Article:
Last Saturday was a football fan's dream - non-stop games from morning to night. I watched six of them in total; Everton-Bolton, Stoke-Tottenham, Arsenal-West Ham, Toronto FC-Real Salt Lake followed by New York Red Bulls' opening game in Red Bull Arena against Brazilian side Santos.
While there was some fantastic football on display throughout the day, the most entertaining game from a Canadian perspective was the sixth game I watched - Canada versus Mexico in the final of the CONCACAF Women's U-17 Championship.
Canada won the game 1-0 thanks to a goal in the 8th minute from Kinley McNicoll. Nour Ghoneim picked up the ball in the middle of the park and split the defence with a through ball for McNicoll to run onto. The Mexican keeper raced off her line, but McNicoll kept her cool, got a foot on the ball and watched as the ball hit the post and just crept over the line.
It was a bright start and just what the Canadians deserved. After seeing off the favoured American team in penalty kicks in the semi-finals, Canada had already qualified for this year's U-17 Women's World Cup. Winning the CONCACAF championship was all about playing for pride and bringing home a trophy.
It wasn't easy, though.
With the score still 1-0, Canada had Yazmin Ongtengco-Hintzen harshly sent off for a second yellow card in the 56th minute. Predictably, the momentum shifted in Mexico's favour. But try as they might, they could not break down the stubborn Canadian defence. The young Canucks, noticeably tired towards the end of the match, held on their clean sheet to secure the championship trophy.
Coming into the tournament, it would have been easy for the Canadian women to feel sorry for themselves. Their coach, Ian Bridge, resigned his position in early January. His replacement, Bryan Rosenfeld, had very little preparation time prior to the start of the competition.
Rosenfeld and his entire coaching staff deserve great credit for the astute tactical approach that the team employed, particularly against the Americans. The U.S. was the pre-tournament favourite, and justified that tag by scoring 32 goals in the group stage while conceding none.
Yet they couldn't find the back of the net against Canada, who stifled the Americans in midfield and limited their scoring chances up front. Canada held the Americans to a 0-0 scoreline through 120 minutes of play before eventually winning the game in penalties by a score of 5-3.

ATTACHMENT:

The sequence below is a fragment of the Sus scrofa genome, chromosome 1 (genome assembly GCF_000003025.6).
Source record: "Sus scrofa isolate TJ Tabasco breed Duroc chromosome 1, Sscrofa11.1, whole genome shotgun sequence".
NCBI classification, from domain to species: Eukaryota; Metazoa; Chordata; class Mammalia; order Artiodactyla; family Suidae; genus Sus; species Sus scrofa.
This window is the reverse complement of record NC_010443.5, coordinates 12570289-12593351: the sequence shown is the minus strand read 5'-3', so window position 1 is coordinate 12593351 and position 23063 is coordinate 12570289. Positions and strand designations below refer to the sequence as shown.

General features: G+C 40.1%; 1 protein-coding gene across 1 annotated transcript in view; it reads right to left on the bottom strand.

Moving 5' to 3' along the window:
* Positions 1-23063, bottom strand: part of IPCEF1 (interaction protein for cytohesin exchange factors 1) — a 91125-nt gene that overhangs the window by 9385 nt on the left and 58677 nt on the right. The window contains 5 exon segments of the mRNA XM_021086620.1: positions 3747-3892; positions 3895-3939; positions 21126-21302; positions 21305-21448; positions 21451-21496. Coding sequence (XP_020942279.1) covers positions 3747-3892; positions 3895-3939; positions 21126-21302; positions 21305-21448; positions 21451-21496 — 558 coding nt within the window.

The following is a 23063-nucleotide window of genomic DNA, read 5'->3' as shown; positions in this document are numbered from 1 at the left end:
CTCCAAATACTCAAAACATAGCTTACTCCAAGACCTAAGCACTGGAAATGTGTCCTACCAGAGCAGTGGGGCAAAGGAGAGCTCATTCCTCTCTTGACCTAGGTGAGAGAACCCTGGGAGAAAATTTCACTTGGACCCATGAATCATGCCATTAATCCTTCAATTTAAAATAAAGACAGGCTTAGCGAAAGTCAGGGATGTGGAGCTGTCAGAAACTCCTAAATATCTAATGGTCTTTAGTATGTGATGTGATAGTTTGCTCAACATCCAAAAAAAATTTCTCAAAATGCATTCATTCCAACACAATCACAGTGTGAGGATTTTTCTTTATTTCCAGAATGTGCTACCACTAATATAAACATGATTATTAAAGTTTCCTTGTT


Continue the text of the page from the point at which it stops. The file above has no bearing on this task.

Rosenfeld can be a polarizing character, as he can be extremely demanding of his players. Anyone who has played or trained with him can attest to the fact that his nickname - Death - is well suited. His relentless pursuit of perfection allowed him to reach the national team level, formerly as a player and now as a coach. Whatever your thoughts are on his training methods, you cannot argue with his results and he deserves the praise that comes his way.
As for the players, where do I start?
They are a talented group, and while there is always room for improvement when it comes to the aesthetics of Canadian football, they tried as much as circumstances dictated to pass the ball on the ground.
That being said, talent and ability will only get you so far in football. I have seen countless talented players fail to succeed in the game because they lacked the most important characteristic necessary to be a winner - attitude.
The willingness of players to listen to instruction, understand tactics and put them into practice in a pressure situation like a championship game are vital ingredients for any coach to have in a successful team. Canada has that attitude within this group of players.
With the Americans not qualifying for the World Cup, that is one elite team that Canada will not have to face when the tournament gets under way in Trinidad in early September. There are others to contend with, like South Korea, North Korea and Brazil, who have all secured passage to the finals. The European entrants will be decided at a qualifying tournament in June.
Rosenfeld has said in the past that he doesn't want players who want to play in the World Cup; he wants players who want to win the World Cup. I love that mentality, and even if Canada's U-17 women's team fails to achieve that goal, I am looking forward to watching them try.
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